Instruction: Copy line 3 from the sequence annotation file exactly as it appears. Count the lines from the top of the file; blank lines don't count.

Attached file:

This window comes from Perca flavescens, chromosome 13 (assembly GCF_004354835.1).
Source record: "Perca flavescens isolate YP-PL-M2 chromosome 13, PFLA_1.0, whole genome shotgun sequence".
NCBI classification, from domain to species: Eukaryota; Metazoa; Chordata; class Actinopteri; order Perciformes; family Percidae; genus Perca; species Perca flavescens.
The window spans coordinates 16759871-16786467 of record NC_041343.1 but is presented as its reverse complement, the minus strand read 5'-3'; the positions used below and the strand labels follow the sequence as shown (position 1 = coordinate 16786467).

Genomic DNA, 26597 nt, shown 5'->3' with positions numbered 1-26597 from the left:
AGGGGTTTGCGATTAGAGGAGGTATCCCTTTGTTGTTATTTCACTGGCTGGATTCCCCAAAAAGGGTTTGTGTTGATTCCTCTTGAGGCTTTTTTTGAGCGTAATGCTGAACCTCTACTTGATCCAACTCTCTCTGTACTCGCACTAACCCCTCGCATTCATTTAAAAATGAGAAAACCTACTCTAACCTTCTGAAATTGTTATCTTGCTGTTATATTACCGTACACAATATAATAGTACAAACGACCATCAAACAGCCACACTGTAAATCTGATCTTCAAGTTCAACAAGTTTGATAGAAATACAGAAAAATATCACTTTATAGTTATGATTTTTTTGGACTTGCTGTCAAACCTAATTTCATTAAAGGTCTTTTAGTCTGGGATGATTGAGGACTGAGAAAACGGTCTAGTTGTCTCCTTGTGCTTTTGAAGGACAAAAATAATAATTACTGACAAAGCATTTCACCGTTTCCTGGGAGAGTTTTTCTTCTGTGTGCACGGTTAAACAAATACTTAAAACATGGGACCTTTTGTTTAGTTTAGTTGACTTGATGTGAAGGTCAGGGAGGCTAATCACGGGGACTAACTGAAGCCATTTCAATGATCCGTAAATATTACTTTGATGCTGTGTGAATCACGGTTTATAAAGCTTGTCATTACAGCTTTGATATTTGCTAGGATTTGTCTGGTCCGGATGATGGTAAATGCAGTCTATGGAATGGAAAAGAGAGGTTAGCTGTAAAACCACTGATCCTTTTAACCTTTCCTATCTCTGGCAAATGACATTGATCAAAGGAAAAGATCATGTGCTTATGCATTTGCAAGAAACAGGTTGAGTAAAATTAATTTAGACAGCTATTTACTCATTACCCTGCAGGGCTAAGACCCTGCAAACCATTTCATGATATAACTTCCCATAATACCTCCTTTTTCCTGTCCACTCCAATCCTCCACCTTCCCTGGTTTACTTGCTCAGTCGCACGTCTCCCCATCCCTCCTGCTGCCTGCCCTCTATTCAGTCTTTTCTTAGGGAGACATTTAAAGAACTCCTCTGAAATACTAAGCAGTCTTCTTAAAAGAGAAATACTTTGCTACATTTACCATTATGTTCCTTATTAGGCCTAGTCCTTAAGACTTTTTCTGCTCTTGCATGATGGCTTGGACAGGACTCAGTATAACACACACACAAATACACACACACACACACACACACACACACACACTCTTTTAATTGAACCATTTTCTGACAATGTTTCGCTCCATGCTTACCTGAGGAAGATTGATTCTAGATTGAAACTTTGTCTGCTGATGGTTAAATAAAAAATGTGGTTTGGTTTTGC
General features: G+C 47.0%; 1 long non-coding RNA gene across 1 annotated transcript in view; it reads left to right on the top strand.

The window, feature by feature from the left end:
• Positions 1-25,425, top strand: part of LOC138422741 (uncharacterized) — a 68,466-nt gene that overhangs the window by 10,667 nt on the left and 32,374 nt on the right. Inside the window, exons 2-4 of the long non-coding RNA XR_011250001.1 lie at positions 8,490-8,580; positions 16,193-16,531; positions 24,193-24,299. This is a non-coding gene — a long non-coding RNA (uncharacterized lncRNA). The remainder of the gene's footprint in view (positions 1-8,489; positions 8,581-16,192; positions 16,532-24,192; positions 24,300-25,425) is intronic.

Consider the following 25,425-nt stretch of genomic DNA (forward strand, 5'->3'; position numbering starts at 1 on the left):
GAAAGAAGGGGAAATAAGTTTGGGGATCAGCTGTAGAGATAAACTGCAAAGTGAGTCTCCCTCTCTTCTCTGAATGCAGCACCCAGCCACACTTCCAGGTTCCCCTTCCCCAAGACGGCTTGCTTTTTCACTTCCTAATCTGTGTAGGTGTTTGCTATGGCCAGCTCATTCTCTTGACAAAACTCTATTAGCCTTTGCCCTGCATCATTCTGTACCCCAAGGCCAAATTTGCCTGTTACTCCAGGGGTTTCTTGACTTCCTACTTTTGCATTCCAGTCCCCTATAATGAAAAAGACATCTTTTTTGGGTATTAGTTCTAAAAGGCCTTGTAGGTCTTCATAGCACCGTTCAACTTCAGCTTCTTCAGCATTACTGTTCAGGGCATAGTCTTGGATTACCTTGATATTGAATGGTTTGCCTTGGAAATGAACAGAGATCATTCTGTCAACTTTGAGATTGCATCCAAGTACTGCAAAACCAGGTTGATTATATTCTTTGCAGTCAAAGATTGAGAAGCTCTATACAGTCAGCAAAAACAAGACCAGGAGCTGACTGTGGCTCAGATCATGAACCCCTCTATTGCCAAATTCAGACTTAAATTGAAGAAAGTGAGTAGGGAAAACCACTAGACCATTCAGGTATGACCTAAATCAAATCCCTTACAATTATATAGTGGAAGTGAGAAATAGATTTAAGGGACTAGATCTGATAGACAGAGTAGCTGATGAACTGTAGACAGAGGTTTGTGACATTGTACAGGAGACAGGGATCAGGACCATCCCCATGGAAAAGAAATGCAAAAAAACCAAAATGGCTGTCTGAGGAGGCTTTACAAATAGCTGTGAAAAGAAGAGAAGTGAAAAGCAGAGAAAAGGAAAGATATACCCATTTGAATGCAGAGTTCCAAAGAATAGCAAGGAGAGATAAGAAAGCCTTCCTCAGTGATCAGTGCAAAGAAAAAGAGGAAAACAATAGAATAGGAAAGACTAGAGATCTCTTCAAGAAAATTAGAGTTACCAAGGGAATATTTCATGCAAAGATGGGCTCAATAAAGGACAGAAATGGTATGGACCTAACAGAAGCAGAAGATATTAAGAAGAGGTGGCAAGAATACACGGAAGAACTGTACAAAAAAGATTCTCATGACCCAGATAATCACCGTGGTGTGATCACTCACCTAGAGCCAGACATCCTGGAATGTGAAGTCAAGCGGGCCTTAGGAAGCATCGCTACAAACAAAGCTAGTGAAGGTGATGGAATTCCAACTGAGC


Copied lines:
NCBI classification, from domain to species: Eukaryota; Metazoa; Chordata; class Actinopteri; order Perciformes; family Percidae; genus Perca; species Perca flavescens.